Bin Laden complained to his family that he had released a public statement as far back as 2004 urging his followers to “hold Arab rulers accountable” and that his intervention had been ignored. Umm Hamza said, “Maybe your statement is one of the reasons for the Arab Spring uprisings?” But, of course, it was not. Even bin Laden’s family members were dimly aware of the fact. One of them observed of the Arab Spring’s largely peaceful revolutions, “Is it going to have a negative impact that this happened without jihad?”
On March 10, 2011, bin Laden prompted his older wives and two adult daughters for their insights: “I would like to know your comments on what you saw on the news that you were watching this afternoon,” he said. Bin Laden’s kitchen cabinet told him that he needed to make a big speech for public release. The family firmly believed that bin Laden’s words could change the trajectory of the Arab Spring.
An apology to Muslims. As part of his public outreach, bin Laden was seriously considering releasing some kind of apology on behalf of al Qaeda and its allies. Not an apology, of course, to the hated Americans. Rather, bin Laden was acutely conscious that since 9/11, groups allied with al Qaeda—for example, al Qaeda in Iraq, al Shabaab in Somalia and the Taliban in Pakistan—had killed many thousands of Muslim civilians and that these exploits had undercut the notion that al Qaeda was fighting a holy war on behalf of all Muslims.
Now bin Laden thought to reposition al Qaeda in the Islamic world as an organization that did not wantonly kill Muslim civilians. He wrote to a top lieutenant saying that he planned to issue a statement in which he would discuss “starting a new phase to correct the mistakes we made.” So badly tarnished had the brand become in bin Laden’s mind that he even considered changing the group’s name. He was seeking a kinder, gentler al Qaeda.
Bin Laden’s proposed rebranding did not extend, however, to stopping planning for terrorist attacks against American targets. As the tenth anniversary of 9/11 approached, bin Laden was eager to memorialize the occasion with another spectacular strike. He told his lieutenants that he wanted “effective operations whose impact, God willing, is bigger than that of 9/11.” He explained that killing President Barack Obama was a high priority, but he also had General David Petraeus, at that time the U.S. commander in Afghanistan, in his sights. Bin Laden told his team not to bother with plots against Vice President Joe Biden, whom he considered “totally unprepared” for the post of president.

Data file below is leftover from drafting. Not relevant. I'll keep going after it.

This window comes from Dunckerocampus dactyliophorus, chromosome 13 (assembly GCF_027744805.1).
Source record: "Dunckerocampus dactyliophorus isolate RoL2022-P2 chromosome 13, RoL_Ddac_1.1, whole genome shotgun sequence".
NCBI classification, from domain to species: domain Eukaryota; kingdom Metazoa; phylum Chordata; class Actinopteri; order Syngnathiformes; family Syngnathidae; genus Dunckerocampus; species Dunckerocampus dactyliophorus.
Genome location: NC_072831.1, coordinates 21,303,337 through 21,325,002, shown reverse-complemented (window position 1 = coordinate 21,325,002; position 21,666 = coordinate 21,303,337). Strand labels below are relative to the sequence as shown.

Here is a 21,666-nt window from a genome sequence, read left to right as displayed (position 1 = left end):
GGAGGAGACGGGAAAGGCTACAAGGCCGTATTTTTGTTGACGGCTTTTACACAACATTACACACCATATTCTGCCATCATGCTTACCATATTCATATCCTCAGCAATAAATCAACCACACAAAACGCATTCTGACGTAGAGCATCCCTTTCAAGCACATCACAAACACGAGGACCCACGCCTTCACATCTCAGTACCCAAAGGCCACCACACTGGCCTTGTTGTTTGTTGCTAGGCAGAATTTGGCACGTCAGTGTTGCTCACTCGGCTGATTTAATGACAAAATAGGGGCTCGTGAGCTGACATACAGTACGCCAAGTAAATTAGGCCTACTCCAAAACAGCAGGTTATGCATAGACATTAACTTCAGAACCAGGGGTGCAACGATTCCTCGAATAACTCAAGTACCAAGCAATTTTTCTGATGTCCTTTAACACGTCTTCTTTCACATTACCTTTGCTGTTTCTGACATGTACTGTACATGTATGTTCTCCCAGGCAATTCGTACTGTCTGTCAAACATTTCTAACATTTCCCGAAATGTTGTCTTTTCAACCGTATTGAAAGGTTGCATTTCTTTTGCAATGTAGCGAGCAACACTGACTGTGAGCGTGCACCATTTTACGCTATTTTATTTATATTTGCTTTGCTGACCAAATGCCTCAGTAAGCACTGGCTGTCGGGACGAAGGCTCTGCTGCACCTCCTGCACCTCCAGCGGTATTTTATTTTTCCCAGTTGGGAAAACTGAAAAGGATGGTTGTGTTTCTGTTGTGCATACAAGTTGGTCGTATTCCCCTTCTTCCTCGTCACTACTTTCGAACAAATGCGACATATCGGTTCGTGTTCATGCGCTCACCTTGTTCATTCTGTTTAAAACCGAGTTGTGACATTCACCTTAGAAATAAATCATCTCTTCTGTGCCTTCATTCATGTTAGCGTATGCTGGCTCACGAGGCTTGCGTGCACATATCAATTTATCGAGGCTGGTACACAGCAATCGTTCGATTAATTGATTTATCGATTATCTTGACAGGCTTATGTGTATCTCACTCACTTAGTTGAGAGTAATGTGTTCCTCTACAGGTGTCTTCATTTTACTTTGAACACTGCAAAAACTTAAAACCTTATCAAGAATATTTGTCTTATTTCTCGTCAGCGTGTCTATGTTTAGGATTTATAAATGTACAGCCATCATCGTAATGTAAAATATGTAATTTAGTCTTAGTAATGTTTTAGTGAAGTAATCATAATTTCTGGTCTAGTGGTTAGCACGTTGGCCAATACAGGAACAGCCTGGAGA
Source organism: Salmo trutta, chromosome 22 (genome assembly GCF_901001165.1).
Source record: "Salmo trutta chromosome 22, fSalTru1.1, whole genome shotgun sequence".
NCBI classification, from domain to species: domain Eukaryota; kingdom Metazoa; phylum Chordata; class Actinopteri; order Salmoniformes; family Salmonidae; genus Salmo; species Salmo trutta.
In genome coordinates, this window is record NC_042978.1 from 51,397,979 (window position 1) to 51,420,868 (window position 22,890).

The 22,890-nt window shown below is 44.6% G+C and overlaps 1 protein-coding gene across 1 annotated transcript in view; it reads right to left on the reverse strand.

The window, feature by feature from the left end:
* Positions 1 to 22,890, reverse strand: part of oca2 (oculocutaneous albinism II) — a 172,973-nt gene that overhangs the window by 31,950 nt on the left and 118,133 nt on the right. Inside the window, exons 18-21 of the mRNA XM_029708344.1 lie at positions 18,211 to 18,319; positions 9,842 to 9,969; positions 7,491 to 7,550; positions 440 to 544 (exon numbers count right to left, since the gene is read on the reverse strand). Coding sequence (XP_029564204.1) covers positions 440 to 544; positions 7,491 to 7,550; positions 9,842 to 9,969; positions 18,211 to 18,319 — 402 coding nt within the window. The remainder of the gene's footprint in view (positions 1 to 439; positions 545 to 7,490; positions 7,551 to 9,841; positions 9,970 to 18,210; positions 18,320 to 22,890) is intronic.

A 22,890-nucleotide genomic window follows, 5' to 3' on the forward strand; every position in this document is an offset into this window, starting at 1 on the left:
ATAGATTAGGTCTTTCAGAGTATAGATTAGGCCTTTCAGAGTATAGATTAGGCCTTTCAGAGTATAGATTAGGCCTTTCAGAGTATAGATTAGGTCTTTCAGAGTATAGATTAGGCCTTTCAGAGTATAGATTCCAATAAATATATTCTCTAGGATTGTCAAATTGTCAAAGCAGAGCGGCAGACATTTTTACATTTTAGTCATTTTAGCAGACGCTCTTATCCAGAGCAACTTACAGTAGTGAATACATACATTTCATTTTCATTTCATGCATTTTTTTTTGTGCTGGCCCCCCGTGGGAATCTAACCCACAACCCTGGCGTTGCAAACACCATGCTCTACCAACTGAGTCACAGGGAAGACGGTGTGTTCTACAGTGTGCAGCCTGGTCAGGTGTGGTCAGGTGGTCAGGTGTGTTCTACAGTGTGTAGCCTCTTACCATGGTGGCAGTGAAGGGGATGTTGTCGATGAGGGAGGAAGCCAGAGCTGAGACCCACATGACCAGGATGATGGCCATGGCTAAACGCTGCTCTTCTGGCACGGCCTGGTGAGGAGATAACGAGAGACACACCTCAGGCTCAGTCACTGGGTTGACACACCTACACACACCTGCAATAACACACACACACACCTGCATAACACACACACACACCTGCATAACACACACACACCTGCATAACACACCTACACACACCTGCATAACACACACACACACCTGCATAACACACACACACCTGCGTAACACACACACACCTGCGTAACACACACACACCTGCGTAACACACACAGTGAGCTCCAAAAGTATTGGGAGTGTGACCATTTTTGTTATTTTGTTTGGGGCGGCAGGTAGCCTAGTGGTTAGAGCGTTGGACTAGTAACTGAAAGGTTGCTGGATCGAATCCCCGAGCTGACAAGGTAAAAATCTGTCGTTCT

Friends and foes: Pakistan, the Taliban, Iran. Bin Laden’s compound in Abbottabad was not far from Pakistan’s equivalent of West Point. For this reason among others, many observers surmised that bin Laden must have received some support from Pakistani officials or military officers.
Yet the thousands of pages of documents recovered from bin Laden’s compound contain nothing to back up the idea that bin Laden was protected by Pakistani officials or that he was in communication with them. Quite the reverse: The documents describe the Pakistani army as “apostates” and bemoan “the intense Pakistani pressure on us.” They also include plans for attacks against Pakistani military targets.
Al Qaeda’s leaders did contemplate negotiating a deal with the Pakistani government during the summer of 2010. Representatives of bin Laden’s group reached out to leaders of the Pakistani Taliban, who maintained contacts with Pakistan’s military intelligence service, to see if they could negotiate a ceasefire with the Pakistani government. But these negotiations fizzled without yielding a truce.
“The Iranians are not to be trusted,” bin Laden wrote to a top deputy while several of his family members were in Iran under house arrest.
Relations with the Taliban in Afghanistan, on the other hand, remained close. Apologists for the Taliban claim that the group long ago spurned al Qaeda—a premise crucial to the protracted peace talks with the U.S., which required the Afghan militants to reject al Qaeda in return for a complete withdrawal of American troops from Afghanistan.